Mobile games may help infer cognitive performance
Swipe speed and length during mobile game play were linked to cognitive performance in visual search, mental flexibility and response inhibition among healthy younger adults, according to a paper presented at the 2019 ACM International Joint Conference on Pervasive and Ubiquitous Computing.
“Computerized assessments have been investigated in a number of studies, arguing the capacity to generate random stimuli and capture highly accurate in task measures of performance as key advantages,” Chee Siang Ang, PhD, from University of Kent’s School of Engineering and Digital Arts, England, and colleagues wrote. “However, the potential lack of motivation to carry out boring and repetitive tasks could discourage users from taking frequent assessments as needed to monitor their condition continuously.”
Instead, using a game-based assessment could improve participant engagement and possibly reduce test anxiety, according to the researchers.
Ang and colleagues examined links between the way 20 young adults played popular mobile games with different game mechanisms and cognitive demands to determine whether gestural interaction and device-motion parameters plus gameplay data could help determine cognitive abilities.
Participants underwent standard paper-based cognitive assessment tests, followed by 10-minute sessions of playing Tetris, Candy Crush Saga and Fruit Ninja over two separate periods, according to the press release. Researchers used the sensors built into the phones to collect data on how participants gestured, tapped and swiped as well as their levels of cognitive performance.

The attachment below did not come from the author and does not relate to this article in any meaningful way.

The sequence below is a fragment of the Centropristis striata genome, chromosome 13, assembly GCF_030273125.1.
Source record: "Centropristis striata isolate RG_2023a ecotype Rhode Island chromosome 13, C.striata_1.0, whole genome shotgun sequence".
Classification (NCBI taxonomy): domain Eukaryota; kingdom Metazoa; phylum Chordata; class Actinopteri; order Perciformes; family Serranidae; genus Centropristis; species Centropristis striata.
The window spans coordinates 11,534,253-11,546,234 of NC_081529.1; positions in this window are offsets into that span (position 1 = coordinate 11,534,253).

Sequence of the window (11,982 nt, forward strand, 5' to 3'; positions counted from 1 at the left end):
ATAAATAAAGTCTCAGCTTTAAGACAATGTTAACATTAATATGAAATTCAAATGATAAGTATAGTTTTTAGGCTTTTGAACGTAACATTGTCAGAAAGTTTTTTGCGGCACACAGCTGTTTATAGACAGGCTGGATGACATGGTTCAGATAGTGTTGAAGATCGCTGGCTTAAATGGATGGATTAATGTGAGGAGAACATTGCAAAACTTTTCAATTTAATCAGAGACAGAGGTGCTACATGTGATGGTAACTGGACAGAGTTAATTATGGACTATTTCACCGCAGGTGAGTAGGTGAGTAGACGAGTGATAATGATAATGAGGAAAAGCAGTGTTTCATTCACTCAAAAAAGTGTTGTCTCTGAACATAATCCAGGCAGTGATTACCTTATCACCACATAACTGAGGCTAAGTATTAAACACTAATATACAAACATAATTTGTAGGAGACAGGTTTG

Bivariate analysis revealed associations between touch-based features and cognitive performance scores obtained from paper-based assessments. Specifically, the investigators reported that swipe speed and swipe length were significantly tied to cognitive performance in visual search, mental flexibility and response inhibition.
“We are very encouraged by the results of our study and have since collected data from patients who showed signs of brain damage,” Ang said in the press release. “We're now working to design an algorithm which can carry out automatic monitoring of individuals' cognitive performance while playing these games.” – by Savannah Demko
Intarasirisawat J, et al. Exploring the Touch and Motion Features in Game-Based Cognitive Assessments. Presented at: 2019 ACM International Joint Conference on Pervasive and Ubiquitous Computing; Sept. 11-13; London.
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